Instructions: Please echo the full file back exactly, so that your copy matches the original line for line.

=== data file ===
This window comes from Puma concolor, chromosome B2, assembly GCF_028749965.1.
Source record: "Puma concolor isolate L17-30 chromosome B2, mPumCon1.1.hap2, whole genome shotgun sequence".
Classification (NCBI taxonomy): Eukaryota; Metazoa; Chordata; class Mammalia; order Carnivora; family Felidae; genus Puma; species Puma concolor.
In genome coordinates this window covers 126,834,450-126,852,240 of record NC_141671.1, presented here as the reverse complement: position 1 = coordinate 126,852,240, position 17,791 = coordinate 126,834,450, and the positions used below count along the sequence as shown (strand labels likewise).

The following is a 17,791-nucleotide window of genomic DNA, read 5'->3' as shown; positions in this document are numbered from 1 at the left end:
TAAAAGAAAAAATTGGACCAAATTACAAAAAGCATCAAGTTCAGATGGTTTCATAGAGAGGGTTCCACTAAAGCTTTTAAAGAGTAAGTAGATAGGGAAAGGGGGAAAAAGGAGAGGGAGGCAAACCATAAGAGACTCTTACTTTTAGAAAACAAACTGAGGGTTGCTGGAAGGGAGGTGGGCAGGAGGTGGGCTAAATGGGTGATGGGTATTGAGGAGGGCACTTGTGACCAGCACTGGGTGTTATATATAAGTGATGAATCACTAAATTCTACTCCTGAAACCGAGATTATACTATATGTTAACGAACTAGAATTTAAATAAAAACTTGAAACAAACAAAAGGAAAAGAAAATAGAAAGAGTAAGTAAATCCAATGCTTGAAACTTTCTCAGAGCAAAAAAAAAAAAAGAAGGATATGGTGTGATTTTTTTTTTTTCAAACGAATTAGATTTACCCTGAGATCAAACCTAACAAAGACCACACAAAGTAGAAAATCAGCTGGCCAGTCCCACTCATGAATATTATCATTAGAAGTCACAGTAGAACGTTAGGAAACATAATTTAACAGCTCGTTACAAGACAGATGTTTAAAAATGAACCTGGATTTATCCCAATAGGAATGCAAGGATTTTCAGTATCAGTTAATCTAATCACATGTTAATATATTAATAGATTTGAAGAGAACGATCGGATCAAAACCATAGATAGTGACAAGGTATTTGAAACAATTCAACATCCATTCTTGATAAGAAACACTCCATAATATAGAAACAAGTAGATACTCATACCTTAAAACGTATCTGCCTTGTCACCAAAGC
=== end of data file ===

This window comes from Puma concolor, chromosome B2, assembly GCF_028749965.1.
Source record: "Puma concolor isolate L17-30 chromosome B2, mPumCon1.1.hap2, whole genome shotgun sequence".
Classification (NCBI taxonomy): Eukaryota; Metazoa; Chordata; class Mammalia; order Carnivora; family Felidae; genus Puma; species Puma concolor.
In genome coordinates this window covers 126,834,450-126,852,240 of record NC_141671.1, presented here as the reverse complement: position 1 = coordinate 126,852,240, position 17,791 = coordinate 126,834,450, and the positions used below count along the sequence as shown (strand labels likewise).

The following is a 17,791-nucleotide window of genomic DNA, read 5'->3' as shown; positions in this document are numbered from 1 at the left end:
TAAAAGAAAAAATTGGACCAAATTACAAAAAGCATCAAGTTCAGATGGTTTCATAGAGAGGGTTCCACTAAAGCTTTTAAAGAGTAAGTAGATAGGGAAAGGGGGAAAAAGGAGAGGGAGGCAAACCATAAGAGACTCTTACTTTTAGAAAACAAACTGAGGGTTGCTGGAAGGGAGGTGGGCAGGAGGTGGGCTAAATGGGTGATGGGTATTGAGGAGGGCACTTGTGACCAGCACTGGGTGTTATATATAAGTGATGAATCACTAAATTCTACTCCTGAAACCGAGATTATACTATATGTTAACGAACTAGAATTTAAATAAAAACTTGAAACAAACAAAAGGAAAAGAAAATAGAAAGAGTAAGTAAATCCAATGCTTGAAACTTTCTCAGAGCAAAAAAAAAAAAAGAAGGATATGGTGTGATTTTTTTTTTTTCAAACGAATTAGATTTACCCTGAGATCAAACCTAACAAAGACCACACAAAGTAGAAAATCAGCTGGCCAGTCCCACTCATGAATATTATCATTAGAAGTCACAGTAGAACGTTAGGAAACATAATTTAACAGCTCGTTACAAGACAGATGTTTAAAAATGAACCTGGATTTATCCCAATAGGAATGCAAGGATTTTCAGTATCAGTTAATCTAATCACATGTTAATATATTAATAGATTTGAAGAGAACGATCGGATCAAAACCATAGATAGTGACAAGGTATTTGAAACAATTCAACATCCATTCTTGATAAGAAACACTCCATAATATAGAAACAAGTAGATACTCATACCTTAAAACGTATCTGCCTTGTCACCAAAGC